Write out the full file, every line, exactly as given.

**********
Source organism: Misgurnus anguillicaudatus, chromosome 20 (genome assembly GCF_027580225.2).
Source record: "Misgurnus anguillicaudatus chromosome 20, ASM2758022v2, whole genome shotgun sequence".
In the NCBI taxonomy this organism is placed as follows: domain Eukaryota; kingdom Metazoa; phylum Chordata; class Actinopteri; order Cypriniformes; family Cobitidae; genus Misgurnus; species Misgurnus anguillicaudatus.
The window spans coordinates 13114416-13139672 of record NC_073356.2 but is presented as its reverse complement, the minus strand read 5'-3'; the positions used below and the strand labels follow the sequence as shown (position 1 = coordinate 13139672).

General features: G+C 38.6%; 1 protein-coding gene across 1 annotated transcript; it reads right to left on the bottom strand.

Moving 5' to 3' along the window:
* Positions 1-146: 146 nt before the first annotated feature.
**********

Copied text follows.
Source organism: Misgurnus anguillicaudatus, chromosome 20 (genome assembly GCF_027580225.2).
Source record: "Misgurnus anguillicaudatus chromosome 20, ASM2758022v2, whole genome shotgun sequence".
In the NCBI taxonomy this organism is placed as follows: domain Eukaryota; kingdom Metazoa; phylum Chordata; class Actinopteri; order Cypriniformes; family Cobitidae; genus Misgurnus; species Misgurnus anguillicaudatus.
The window spans coordinates 13114416-13139672 of record NC_073356.2 but is presented as its reverse complement, the minus strand read 5'-3'; the positions used below and the strand labels follow the sequence as shown (position 1 = coordinate 13139672).

General features: G+C 38.6%; 1 protein-coding gene across 1 annotated transcript; it reads right to left on the bottom strand.

Moving 5' to 3' along the window:
* Positions 1-146: 146 nt before the first annotated feature.